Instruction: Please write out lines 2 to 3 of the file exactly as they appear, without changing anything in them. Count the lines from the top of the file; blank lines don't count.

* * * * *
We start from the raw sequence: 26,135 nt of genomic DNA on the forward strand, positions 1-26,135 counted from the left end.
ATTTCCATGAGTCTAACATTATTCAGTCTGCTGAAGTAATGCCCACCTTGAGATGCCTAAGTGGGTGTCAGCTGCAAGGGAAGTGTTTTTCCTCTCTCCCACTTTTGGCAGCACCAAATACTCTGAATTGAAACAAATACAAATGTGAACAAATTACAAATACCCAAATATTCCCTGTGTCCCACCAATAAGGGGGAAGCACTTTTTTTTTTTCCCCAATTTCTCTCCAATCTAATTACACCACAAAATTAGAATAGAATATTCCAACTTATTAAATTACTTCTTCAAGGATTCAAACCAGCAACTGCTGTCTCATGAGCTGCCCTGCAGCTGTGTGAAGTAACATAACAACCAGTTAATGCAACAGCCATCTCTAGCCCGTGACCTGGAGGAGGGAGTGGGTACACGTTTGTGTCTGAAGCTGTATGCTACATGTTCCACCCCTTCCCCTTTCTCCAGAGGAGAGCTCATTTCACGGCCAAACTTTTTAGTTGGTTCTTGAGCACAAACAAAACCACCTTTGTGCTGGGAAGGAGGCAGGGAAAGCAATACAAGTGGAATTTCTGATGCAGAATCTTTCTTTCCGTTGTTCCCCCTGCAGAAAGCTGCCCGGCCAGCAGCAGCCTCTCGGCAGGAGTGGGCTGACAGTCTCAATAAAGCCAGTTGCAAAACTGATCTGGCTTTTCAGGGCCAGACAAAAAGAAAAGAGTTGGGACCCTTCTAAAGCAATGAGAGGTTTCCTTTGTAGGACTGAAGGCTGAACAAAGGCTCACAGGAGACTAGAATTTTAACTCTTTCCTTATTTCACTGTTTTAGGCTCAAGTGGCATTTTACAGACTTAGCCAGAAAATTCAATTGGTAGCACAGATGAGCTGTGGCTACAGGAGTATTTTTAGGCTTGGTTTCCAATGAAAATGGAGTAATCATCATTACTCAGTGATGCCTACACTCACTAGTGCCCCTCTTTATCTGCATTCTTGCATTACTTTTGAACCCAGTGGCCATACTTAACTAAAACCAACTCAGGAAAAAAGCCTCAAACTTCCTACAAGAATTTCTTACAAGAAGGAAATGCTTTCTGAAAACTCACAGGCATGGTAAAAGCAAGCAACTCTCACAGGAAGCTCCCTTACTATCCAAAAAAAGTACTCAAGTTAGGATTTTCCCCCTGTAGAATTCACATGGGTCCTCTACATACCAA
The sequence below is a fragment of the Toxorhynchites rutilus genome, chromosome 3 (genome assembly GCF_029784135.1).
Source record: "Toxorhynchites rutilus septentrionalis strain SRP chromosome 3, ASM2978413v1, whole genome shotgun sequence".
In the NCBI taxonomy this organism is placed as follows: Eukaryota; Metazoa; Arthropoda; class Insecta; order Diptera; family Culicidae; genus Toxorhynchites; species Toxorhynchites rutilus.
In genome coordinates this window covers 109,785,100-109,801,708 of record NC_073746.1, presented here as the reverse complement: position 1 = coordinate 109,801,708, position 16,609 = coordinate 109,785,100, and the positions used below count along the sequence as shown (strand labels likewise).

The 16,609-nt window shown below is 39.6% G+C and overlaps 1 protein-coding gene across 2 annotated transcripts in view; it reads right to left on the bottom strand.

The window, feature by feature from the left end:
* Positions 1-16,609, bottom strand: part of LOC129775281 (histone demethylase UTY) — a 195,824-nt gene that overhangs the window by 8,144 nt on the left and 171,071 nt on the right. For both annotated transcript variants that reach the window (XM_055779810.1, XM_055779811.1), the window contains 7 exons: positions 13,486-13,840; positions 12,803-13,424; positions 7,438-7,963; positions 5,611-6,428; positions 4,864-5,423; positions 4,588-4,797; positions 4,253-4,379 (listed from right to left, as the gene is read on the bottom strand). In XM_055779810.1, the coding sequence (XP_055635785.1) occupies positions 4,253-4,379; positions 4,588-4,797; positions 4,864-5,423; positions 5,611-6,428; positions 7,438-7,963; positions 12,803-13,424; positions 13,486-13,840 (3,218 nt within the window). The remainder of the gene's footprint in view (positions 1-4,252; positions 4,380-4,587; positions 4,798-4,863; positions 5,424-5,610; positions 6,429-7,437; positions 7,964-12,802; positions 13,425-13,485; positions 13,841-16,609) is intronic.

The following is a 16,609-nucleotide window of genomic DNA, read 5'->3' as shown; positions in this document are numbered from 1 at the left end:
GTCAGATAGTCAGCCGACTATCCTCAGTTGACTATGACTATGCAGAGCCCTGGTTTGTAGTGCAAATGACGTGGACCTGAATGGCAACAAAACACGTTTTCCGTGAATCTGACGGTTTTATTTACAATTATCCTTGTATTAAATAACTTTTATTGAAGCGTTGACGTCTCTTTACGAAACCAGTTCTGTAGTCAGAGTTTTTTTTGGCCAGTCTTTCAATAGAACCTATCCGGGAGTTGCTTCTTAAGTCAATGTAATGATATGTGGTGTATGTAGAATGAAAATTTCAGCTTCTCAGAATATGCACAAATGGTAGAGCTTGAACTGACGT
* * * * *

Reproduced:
ATTTCCATGAGTCTAACATTATTCAGTCTGCTGAAGTAATGCCCACCTTGAGATGCCTAAGTGGGTGTCAGCTGCAAGGGAAGTGTTTTTCCTCTCTCCCACTTTTGGCAGCACCAAATACTCTGAATTGAAACAAATACAAATGTGAACAAATTACAAATACCCAAATATTCCCTGTGTCCCACCAATAAGGGGGAAGCACTTTTTTTTTTTCCCCAATTTCTCTCCAATCTAATTACACCACAAAATTAGAATAGAATATTCCAACTTATTAAATTACTTCTTCAAGGATTCAAACCAGCAACTGCTGTCTCATGAGCTGCCCTGCAGCTGTGTGAAGTAACATAACAACCAGTTAATGCAACAGCCATCTCTAGCCCGTGACCTGGAGGAGGGAGTGGGTACACGTTTGTGTCTGAAGCTGTATGCTACATGTTCCACCCCTTCCCCTTTCTCCAGAGGAGAGCTCATTTCACGGCCAAACTTTTTAGTTGGTTCTTGAGCACAAACAAAACCACCTTTGTGCTGGGAAGGAGGCAGGGAAAGCAATACAAGTGGAATTTCTGATGCAGAATCTTTCTTTCCGTTGTTCCCCCTGCAGAAAGCTGCCCGGCCAGCAGCAGCCTCTCGGCAGGAGTGGGCTGACAGTCTCAATAAAGCCAGTTGCAAAACTGATCTGGCTTTTCAGGGCCAGACAAAAAGAAAAGAGTTGGGACCCTTCTAAAGCAATGAGAGGTTTCCTTTGTAGGACTGAAGGCTGAACAAAGGCTCACAGGAGACTAGAATTTTAACTCTTTCCTTATTTCACTGTTTTAGGCTCAAGTGGCATTTTACAGACTTAGCCAGAAAATTCAATTGGTAGCACAGATGAGCTGTGGCTACAGGAGTATTTTTAGGCTTGGTTTCCAATGAAAATGGAGTAATCATCATTACTCAGTGATGCCTACACTCACTAGTGCCCCTCTTTATCTGCATTCTTGCATTACTTTTGAACCCAGTGGCCATACTTAACTAAAACCAACTCAGGAAAAAAGCCTCAAACTTCCTACAAGAATTTCTTACAAGAAGGAAATGCTTTCTGAAAACTCACAGGCATGGTAAAAGCAAGCAACTCTCACAGGAAGCTCCCTTACTATCCAAAAAAAGTACTCAAGTTAGGATTTTCCCCCTGTAGAATTCACATGGGTCCTCTACATACCAA
The sequence below is a fragment of the Toxorhynchites rutilus genome, chromosome 3 (genome assembly GCF_029784135.1).